"Oh Wedding Guest!/this soul has been /Alone, on a wide wide sea,

So lonely ‘twas that God himself scarce seemęd there to be"

And after Paul’s beginning there is an almost sigh of relief. Paul says: "but God is rich in mercy and because of his great love for us, he brought us to life with Christ…" In the context of the trenchant analysis that he has just given us of the human conditions this is a promise of profound joy. Notice I said joy not complacency! But we would agree with John Stott that "Paul first plumbs the depths of pessimism about man, and then rises to the heights of optimism about God".

And he is quite right to be so optimistic. Despite all humanity’s shortcomings God is eternally generous. Paul paints a picture of a God who is merciful, purposeful and abounding in grace. It’s a wonderful, grand vision of God’s scheme for humanity worked out through Jesus Christ. It is big and bold, challenging and yet comforting. It puts us in our place while not denigrating or belittling us. It is by God’s grace that we are saved and that alone.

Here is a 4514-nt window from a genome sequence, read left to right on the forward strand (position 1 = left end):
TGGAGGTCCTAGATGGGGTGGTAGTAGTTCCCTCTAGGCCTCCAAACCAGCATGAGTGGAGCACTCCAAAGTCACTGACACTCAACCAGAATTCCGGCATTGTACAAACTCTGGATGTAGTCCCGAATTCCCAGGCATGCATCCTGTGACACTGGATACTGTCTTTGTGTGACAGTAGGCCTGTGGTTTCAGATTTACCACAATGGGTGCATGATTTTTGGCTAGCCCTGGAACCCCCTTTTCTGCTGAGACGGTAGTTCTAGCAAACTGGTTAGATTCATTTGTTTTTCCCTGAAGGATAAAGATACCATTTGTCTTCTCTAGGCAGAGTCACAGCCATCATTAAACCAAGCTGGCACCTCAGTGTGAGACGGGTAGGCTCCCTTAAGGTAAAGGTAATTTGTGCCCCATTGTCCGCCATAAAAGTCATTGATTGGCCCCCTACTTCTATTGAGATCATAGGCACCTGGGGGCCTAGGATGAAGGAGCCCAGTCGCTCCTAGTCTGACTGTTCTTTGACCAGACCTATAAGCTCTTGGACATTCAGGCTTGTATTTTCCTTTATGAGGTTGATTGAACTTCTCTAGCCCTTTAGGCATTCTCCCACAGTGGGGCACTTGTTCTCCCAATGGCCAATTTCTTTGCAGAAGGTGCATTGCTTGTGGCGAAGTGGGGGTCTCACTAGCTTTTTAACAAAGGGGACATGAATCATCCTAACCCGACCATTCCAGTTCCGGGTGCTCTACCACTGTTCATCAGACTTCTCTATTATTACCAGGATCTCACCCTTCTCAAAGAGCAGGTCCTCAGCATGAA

And in the face of that vision of God and his merciful gifts to us what are we to say? Does it mean we have to do nothing? Does it mean that we have to become totally passive and immobile?

Of course not. Paul may well be underlining that it is through God’s gift that we are saved and not by our own efforts but he is certainly not saying that we should descend into quietism and abandon any effort to engage with the world and its challenger. Being saved by Christ, we need to be conformed to Christ. We need to build a Church that engages the world on those issues which Christ showed to be important.